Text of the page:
Regarding the syphoning of a Schedule 8 drug, though the individual has made the decision to steal the drug, the system itself must also be held accountable. This author would be concerned with the ‘why’ surrounding the theft of fentanyl. Individual Human Factors such as stress, fatigue, and distraction all contribute to having a negative impact on patient care and Paramedic wellness (1). The introduction of a self-assessment requirement such as IMSAFE prior to shift won’t fix all of the issues, however it will increase awareness of those elements. Hichisson & Corkery (8) identified unrealistic job demands, poor organisational support and insufficient training to perform roles led to occupational stress in health professionals including paramedics. In this case, the circumstances that led to the opiate addiction are also relevant. Factors such as the length of the standing addiction could mean that this was therefore missed in pre-employment screening. Or as it due to the stressful or traumatic nature of the job and role without adequate wellness check ins? These are questions that would need to be answered to determine the correct management strategy moving forward. This could be more rigorous employment psychometric testing or stronger mental wellness as well as addiction support.
Matheson (9) suggests that Crew Resource Management Training (CRM) should form a basis for paramedic practice as it addressed six key factors: fatigue, managing teams, decision making, recognizing adverse situations, cross checking/communication, and performance feedback. Initially used for aviation training it has applications across healthcare in that CRM addresses error causality by recognizing the human factors responsible (9).
Through this case study it was easy to lay blame on the individual paramedics involved in the incident however when looking at the overall situation, there were systematic failings in the lead up to this case which allowed errors to occur. The commencement of an audit of wellness and employment protocols as well the introduction of self-assessment tools for employees may reduce some of these issues occurring. This case highlights the need for supervision of new or recently trained employees as well as ongoing periodic supervision of all clinical operational staff. Incorporating additional CRM training into the induction and on-boarding process as well as non-technical skill development would result in a stronger and more resilient system for paramedics to work in and be part of.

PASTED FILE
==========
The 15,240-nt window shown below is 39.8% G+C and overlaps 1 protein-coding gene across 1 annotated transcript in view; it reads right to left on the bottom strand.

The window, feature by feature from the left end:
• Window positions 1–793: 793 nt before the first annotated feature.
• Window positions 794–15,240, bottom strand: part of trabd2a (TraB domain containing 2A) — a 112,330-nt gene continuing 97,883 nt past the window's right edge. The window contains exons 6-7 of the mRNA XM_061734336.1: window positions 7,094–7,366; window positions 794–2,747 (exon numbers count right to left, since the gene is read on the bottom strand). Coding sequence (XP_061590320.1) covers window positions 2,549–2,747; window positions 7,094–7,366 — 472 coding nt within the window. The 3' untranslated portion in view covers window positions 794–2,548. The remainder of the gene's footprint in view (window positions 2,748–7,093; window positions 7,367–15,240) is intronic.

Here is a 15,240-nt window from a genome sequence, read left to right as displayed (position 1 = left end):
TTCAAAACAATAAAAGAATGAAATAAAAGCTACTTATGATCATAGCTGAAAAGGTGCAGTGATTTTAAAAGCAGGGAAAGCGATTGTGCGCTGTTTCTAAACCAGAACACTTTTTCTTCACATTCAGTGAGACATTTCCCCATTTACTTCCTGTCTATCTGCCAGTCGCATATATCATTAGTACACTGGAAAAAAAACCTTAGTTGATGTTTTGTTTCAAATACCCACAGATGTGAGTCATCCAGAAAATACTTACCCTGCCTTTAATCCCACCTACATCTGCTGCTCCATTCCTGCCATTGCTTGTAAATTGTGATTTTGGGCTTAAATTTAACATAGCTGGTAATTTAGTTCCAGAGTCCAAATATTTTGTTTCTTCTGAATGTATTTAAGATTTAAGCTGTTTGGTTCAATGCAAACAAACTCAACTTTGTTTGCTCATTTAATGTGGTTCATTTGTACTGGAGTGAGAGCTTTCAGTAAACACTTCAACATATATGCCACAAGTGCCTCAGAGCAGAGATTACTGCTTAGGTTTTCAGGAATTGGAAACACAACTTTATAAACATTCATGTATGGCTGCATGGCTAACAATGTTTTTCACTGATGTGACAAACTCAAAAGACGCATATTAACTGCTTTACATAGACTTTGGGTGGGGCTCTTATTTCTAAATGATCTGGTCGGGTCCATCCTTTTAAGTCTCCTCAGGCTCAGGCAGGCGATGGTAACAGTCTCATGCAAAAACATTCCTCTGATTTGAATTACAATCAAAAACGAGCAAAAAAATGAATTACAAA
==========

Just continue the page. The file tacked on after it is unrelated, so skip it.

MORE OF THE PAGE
1. Collen. A. Decision Making in Paramedic Practice. Burlington: Jones & Bartlett Learning; 2018.
2. Chartered Institute of Ergonomics & Human Factors. Human Factors and Healthcare. 2019.3.
3. Rutherford G. Human factors in paramedic practice. 2020.
4. Willis S, Dalrymple R. Fundamentals of paramedic practice. 2019.
5. Reid D, Street K, Beatty S, Vencatachellum S, Mills B. Preparedness of graduate paramedics for practice: a comparison of Australian and United Kingdom education pathways. Australasian Journal of Paramedicine. 2019;16.
6. Gallagher A, Vyvyan E, Juniper J, Snook V, Horsfield C, Collen A et al. Professionalism in paramedic practice: the views of paramedics and paramedic students. British Paramedic Journal. 2016;1(2):1.
7. Philip G. Boysen I. Just Culture: A Foundation for Balanced Accountability and Patient Safety [Internet]. PubMed Central (PMC). 2022 [cited 3 February 2022]. Available from: https://www.ncbi.nlm.nih.gov/pmc/articles/PMC3776518/
8. Hichisson A, Corkery J. Alcohol/substance use and occupational/post-traumatic stress in paramedics. Journal of Paramedic Practice. 2020;12(10):388-396.
9. Matheson R. Human factors in student paramedic practice. Journal of Paramedic Practice. 2019;11(1):15-20.